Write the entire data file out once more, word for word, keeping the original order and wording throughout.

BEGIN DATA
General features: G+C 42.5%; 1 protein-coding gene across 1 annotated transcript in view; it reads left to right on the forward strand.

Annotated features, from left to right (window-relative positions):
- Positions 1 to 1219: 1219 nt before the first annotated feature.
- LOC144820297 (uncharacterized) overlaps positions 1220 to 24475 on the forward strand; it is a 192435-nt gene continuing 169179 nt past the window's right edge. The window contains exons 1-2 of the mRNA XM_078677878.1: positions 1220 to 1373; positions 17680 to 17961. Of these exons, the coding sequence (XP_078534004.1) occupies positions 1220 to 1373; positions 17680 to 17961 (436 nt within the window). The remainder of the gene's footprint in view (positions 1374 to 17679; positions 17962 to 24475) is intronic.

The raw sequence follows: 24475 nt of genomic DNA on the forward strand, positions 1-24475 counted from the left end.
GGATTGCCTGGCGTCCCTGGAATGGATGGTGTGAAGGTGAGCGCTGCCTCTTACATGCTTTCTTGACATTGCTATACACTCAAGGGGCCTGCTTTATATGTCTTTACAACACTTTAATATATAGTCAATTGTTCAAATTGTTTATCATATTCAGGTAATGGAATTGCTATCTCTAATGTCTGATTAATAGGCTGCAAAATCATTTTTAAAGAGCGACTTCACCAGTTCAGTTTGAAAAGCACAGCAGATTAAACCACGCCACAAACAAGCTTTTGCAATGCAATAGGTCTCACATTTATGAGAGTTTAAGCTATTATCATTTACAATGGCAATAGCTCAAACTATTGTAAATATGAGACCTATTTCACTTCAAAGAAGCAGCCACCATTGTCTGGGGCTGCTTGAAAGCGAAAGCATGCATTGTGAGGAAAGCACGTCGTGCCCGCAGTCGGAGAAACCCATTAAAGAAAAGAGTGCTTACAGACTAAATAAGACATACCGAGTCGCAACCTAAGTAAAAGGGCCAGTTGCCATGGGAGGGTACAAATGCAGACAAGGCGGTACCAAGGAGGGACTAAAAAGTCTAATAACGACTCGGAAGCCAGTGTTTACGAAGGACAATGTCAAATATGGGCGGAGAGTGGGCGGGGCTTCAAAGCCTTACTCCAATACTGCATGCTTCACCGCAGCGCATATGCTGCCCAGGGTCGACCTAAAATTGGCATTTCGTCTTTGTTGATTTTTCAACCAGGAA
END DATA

General features: G+C 42.5%; 1 protein-coding gene across 1 annotated transcript in view; it reads left to right on the forward strand.

Annotated features, from left to right (window-relative positions):
- Positions 1 to 1219: 1219 nt before the first annotated feature.
- LOC144820297 (uncharacterized) overlaps positions 1220 to 24475 on the forward strand; it is a 192435-nt gene continuing 169179 nt past the window's right edge. The window contains exons 1-2 of the mRNA XM_078677878.1: positions 1220 to 1373; positions 17680 to 17961. Of these exons, the coding sequence (XP_078534004.1) occupies positions 1220 to 1373; positions 17680 to 17961 (436 nt within the window). The remainder of the gene's footprint in view (positions 1374 to 17679; positions 17962 to 24475) is intronic.

The raw sequence follows: 24475 nt of genomic DNA on the forward strand, positions 1-24475 counted from the left end.
GGATTGCCTGGCGTCCCTGGAATGGATGGTGTGAAGGTGAGCGCTGCCTCTTACATGCTTTCTTGACATTGCTATACACTCAAGGGGCCTGCTTTATATGTCTTTACAACACTTTAATATATAGTCAATTGTTCAAATTGTTTATCATATTCAGGTAATGGAATTGCTATCTCTAATGTCTGATTAATAGGCTGCAAAATCATTTTTAAAGAGCGACTTCACCAGTTCAGTTTGAAAAGCACAGCAGATTAAACCACGCCACAAACAAGCTTTTGCAATGCAATAGGTCTCACATTTATGAGAGTTTAAGCTATTATCATTTACAATGGCAATAGCTCAAACTATTGTAAATATGAGACCTATTTCACTTCAAAGAAGCAGCCACCATTGTCTGGGGCTGCTTGAAAGCGAAAGCATGCATTGTGAGGAAAGCACGTCGTGCCCGCAGTCGGAGAAACCCATTAAAGAAAAGAGTGCTTACAGACTAAATAAGACATACCGAGTCGCAACCTAAGTAAAAGGGCCAGTTGCCATGGGAGGGTACAAATGCAGACAAGGCGGTACCAAGGAGGGACTAAAAAGTCTAATAACGACTCGGAAGCCAGTGTTTACGAAGGACAATGTCAAATATGGGCGGAGAGTGGGCGGGGCTTCAAAGCCTTACTCCAATACTGCATGCTTCACCGCAGCGCATATGCTGCCCAGGGTCGACCTAAAATTGGCATTTCGTCTTTGTTGATTTTTCAACCAGGAA